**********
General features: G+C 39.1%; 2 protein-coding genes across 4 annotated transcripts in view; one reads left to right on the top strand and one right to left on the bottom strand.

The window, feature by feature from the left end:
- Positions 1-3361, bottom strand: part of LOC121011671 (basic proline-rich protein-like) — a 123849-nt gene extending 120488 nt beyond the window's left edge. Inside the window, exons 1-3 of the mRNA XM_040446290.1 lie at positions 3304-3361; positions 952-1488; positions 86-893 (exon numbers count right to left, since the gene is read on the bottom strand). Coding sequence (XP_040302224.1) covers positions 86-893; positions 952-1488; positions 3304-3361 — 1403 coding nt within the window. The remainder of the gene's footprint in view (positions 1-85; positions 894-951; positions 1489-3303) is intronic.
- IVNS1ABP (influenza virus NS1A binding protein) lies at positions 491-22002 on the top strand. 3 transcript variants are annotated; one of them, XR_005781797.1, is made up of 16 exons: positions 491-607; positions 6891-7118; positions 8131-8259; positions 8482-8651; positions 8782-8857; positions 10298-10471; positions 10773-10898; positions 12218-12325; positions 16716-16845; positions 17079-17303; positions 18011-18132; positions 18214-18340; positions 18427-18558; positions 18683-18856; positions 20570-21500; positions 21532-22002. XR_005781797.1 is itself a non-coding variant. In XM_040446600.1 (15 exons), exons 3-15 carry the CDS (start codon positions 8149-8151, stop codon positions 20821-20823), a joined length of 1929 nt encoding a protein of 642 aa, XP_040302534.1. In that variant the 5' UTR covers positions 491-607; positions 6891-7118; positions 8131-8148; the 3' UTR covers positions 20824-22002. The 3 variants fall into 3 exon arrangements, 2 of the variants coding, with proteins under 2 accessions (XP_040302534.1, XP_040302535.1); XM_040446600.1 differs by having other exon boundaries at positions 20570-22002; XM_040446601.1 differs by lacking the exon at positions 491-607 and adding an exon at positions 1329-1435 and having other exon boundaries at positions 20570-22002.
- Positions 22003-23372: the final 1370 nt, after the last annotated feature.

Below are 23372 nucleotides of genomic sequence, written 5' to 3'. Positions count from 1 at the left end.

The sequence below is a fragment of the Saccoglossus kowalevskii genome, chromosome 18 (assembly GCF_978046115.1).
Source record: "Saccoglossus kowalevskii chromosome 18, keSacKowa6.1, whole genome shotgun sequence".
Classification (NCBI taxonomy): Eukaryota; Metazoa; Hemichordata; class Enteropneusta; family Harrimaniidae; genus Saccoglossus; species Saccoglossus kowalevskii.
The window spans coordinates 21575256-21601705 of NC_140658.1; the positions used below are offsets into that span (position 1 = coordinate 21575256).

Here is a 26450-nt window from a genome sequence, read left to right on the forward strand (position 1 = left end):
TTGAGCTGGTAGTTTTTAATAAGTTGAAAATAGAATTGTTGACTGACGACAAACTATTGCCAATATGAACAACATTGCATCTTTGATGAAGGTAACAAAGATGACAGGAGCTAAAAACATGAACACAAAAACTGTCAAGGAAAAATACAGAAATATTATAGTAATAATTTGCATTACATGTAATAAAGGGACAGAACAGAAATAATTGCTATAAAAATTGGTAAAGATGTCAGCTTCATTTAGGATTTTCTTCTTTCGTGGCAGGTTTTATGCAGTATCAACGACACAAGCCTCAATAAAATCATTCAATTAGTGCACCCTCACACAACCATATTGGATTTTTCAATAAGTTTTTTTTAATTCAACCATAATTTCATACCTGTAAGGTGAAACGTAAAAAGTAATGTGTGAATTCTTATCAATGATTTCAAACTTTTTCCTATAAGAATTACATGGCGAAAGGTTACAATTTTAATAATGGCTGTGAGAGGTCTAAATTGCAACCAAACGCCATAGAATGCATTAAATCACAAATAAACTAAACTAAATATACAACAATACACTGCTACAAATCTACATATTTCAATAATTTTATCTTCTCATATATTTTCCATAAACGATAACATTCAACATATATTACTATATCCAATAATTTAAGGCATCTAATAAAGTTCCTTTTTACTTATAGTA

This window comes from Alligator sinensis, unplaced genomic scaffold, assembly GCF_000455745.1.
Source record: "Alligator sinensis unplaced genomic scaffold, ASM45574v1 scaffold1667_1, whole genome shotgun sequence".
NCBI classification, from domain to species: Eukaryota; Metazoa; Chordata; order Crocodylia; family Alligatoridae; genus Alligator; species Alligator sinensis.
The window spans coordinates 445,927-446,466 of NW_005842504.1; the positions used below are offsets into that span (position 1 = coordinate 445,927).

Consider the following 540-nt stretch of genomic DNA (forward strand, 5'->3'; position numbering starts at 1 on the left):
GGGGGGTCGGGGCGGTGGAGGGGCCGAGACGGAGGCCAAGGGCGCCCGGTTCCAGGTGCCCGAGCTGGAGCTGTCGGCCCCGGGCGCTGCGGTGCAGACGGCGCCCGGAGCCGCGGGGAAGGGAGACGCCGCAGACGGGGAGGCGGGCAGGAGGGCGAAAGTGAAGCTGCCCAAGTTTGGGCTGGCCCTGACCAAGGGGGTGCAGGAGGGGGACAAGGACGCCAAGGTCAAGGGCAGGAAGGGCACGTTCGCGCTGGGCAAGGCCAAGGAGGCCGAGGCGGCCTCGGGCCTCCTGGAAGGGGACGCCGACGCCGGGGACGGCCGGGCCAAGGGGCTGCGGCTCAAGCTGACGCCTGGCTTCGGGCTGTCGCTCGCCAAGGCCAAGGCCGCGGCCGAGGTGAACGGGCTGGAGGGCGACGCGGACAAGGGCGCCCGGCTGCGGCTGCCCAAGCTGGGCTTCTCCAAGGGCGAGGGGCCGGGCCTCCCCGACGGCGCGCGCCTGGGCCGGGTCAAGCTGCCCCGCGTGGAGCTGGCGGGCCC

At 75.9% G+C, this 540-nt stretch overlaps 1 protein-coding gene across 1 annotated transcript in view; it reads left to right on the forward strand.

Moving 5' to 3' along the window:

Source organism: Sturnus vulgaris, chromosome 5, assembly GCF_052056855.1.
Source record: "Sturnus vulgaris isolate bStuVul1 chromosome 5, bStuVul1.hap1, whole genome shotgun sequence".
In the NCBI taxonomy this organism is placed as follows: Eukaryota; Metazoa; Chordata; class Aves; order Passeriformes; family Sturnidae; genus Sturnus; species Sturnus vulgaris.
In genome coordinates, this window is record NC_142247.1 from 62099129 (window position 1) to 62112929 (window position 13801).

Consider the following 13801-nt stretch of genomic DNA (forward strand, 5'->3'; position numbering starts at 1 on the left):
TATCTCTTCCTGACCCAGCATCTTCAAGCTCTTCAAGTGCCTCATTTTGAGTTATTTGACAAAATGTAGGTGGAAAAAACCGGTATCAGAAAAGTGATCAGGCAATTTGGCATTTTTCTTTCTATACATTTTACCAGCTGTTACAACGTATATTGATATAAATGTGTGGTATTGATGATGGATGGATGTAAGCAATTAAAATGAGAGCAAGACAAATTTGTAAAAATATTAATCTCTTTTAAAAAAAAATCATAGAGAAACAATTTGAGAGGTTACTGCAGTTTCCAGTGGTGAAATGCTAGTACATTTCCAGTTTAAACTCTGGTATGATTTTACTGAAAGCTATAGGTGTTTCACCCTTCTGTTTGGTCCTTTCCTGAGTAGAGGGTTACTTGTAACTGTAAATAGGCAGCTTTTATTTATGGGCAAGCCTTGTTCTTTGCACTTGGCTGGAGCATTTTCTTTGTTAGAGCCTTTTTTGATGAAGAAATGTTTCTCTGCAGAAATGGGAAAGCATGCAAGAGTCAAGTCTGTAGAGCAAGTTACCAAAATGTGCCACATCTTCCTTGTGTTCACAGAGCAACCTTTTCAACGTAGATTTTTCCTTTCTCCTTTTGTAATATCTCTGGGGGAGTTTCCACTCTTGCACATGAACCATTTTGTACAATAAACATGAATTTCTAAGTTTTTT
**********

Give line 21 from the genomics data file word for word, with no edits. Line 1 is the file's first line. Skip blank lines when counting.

Source organism: Sturnus vulgaris, chromosome 5, assembly GCF_052056855.1.